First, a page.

Bayer’s R&D laboratories turned out new dyes at a rate that had never been seen before (Meyer-Thurow, 1982). To finance large R&D expenditures, the firm had to grow its sales volumes significantly, an approach that required the expansion of both plants and sales force. Bayer’s strategy was to become one of the few large players with powerful economies of scale and scope on their side and to knock out competitors.

Not making the same kind of investments, Jager was pushed into niche markets; BS&S went out of business altogether; and Levinstein and Schoellkopf could not match Bayer’s fast expansion.

One characteristic of the Age of Bayer was large-scale production that would lower the cost of making a particular dye. To go from manufacturing 100 dyes in 1878 to 1,800 dyes in 1913, Bayer had to expand dramatically the scale and scope of its production facilities. Since the very beginning of the synthetic dye industry, Bayer had faced a rapid decline in dye prices. The firm survived only by keeping up with the productivity levels of competitors. The key goal for Bayer was to improve productivity faster than prices were falling. As long as Bayer could decrease its cost more quickly than prices for dyes declined, it could maintain profit levels that would allow the firm to make larger investments in organizational capabilities than most rivals could.

Bayer outperformed all of the five other companies by developing a marketing organization that reached into every corner of the world. Along with Hoechst and BASF, it was engaged in a race to become the biggest dye firm in the world by systematically developing capabilities to serve very diverse customers. At the turn of the century, Bayer had sales subsidiaries in all the major textile centers of the world.

In a memorandum to all important German dye firms, Duisberg proposed a full merger of the industry into a single firm.

The experience of the synthetic dye industry shows that chance favors the prepared organization. By building large R&D laboratories, a firm such as Bayer was able to tame chance to a considerable extent. For those firms that could afford them, R&D laboratories were something of an insurance policy against the innovations that would almost invariably eventually destroy the value of existing dye products.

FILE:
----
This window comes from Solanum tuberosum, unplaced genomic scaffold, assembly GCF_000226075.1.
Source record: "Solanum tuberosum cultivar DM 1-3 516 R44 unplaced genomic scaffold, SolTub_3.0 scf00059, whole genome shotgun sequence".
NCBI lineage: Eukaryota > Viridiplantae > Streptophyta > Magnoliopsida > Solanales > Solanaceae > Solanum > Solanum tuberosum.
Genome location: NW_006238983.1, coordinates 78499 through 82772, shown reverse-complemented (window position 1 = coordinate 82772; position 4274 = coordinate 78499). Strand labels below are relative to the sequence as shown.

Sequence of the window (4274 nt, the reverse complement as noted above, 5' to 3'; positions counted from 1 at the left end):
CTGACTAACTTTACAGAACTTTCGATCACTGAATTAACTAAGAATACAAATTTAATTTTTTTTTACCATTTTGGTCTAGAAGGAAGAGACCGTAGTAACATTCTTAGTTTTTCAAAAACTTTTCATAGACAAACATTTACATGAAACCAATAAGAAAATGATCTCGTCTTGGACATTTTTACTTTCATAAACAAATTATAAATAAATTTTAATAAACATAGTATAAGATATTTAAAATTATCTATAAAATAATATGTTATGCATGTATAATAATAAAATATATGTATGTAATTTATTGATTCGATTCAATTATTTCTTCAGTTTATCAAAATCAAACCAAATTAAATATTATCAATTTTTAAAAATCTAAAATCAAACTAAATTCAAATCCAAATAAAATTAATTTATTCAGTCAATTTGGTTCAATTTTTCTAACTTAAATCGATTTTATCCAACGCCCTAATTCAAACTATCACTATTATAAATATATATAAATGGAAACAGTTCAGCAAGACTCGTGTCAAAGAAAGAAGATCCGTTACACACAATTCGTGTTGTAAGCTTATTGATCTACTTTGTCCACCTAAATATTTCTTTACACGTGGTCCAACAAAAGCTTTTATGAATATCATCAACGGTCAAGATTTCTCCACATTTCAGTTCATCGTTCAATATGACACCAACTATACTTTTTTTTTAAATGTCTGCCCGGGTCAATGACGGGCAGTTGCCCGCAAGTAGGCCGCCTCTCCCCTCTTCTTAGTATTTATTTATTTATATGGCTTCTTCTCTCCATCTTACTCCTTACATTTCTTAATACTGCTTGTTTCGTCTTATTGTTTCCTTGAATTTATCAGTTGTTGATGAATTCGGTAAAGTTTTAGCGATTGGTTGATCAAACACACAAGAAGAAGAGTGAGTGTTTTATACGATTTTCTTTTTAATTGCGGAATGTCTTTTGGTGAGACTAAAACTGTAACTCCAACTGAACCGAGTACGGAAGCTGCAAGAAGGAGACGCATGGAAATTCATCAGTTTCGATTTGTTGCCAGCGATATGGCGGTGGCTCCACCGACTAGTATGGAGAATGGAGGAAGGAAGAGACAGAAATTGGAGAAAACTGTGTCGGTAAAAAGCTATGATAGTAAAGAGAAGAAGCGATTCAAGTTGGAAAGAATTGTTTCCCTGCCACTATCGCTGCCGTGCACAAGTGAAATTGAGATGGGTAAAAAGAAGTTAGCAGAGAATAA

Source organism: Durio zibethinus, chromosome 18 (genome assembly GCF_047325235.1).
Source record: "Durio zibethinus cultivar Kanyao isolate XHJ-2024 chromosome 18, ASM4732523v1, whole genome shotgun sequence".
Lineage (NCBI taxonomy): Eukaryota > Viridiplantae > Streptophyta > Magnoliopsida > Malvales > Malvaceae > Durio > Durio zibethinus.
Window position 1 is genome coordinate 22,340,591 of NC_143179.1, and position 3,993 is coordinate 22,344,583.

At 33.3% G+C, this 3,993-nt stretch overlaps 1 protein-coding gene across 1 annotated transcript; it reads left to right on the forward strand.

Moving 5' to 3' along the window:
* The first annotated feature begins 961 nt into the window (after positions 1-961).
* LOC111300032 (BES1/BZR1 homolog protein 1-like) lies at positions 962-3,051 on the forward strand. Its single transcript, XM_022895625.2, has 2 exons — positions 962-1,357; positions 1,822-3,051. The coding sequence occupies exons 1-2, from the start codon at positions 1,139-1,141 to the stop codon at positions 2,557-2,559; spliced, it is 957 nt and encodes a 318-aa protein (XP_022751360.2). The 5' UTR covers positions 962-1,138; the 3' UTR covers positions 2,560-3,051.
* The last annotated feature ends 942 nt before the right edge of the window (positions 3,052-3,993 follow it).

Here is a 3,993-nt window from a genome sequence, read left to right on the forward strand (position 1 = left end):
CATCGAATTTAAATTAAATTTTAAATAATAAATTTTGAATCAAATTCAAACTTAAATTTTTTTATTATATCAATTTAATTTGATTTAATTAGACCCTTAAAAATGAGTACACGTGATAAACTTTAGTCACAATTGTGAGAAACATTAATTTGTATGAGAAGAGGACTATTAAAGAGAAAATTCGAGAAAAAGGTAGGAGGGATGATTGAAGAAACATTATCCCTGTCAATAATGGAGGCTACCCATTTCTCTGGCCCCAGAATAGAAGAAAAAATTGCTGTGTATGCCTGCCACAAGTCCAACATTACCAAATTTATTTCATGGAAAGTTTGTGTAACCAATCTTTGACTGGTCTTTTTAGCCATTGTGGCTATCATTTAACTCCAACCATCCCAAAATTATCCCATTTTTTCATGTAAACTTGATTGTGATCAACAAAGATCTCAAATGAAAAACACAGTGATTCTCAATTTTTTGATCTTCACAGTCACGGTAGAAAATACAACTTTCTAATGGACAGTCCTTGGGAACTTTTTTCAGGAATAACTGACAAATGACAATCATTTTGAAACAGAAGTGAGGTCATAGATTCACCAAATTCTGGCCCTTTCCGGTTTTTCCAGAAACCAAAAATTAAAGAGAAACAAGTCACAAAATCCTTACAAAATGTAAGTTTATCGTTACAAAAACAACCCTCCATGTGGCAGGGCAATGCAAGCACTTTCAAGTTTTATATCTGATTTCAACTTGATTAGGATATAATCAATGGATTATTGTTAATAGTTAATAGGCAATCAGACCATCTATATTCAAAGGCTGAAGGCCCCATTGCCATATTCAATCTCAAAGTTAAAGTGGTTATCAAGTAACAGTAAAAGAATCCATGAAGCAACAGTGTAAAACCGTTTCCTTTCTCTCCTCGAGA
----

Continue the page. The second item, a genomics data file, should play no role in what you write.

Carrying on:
Those firms that had missed the boat of building research laboratories and in-house development departments when the first movers started to exploit this new organizational tool were simply left behind.

When Bayer became a leading firm in the dye industry, it did not need nearly as much luck as it did earlier to be successful. Rivals that had fallen behind (e.g., J¨ager) could not afford to make similar investments into organizational capabilities.

Success became self-reinforcing.

Success breeds more success, and failure breeds more failure.

Coevolution of National Industries and Institutions

This chapter develops empirical support for the argument that in the long run the firms in Germany were more successful than their British or American counterparts because they were more effective in collectively shaping their selection environment after the industry had taken off. Once German firms were ahead of their British and American rivals, superior economic performance and bigger size provided German firms with the resources and visibility to collectively influence their selection environment in a way that was not possible for the less successful British and American firms. A more favorable selection environment then set in motion powerful feedback processes that allowed German dye firms to extend their lead and eventually dominate the industry.

Between 1857 and 1914, scientific and technical training programs expanded significantly in Britain but not at the same rate as in Germany. A chief cause lay in the resistance of British firms to hiring many university graduates at the time that German firms were staffing large R&D laboratories with many chemists and hiring engineers to build efficient production processes. This underlines how coming relatively late into the era of industry was a blessing for Germany because firm managers were not encumbered by an outdated model that saw university graduates as an inappropriate tool for improving the efficiency of production.

This created a vicious cycle. When progressive firms (i.e., Levinstein) wanted to hire academic organic chemists and production engineers, they typically had to import German and Swiss talent before 1900 because British universities did not produce the same quality of graduates. Unless British firms paid these foreigners more than they would make at home, they would not be able to hire the best talent away from Germany and Switzerland. Either paying more or having lesser talent would put them at a competitive disadvantage with German firms. When British industry then lost more and more market share to the German firms, it did not have the resources to support universities and lobby to expand the system to the same degree as in Germany. Whereas in Germany success bred the resources for more success, in Britain the relative decline caused a lack of resources that led to further decline.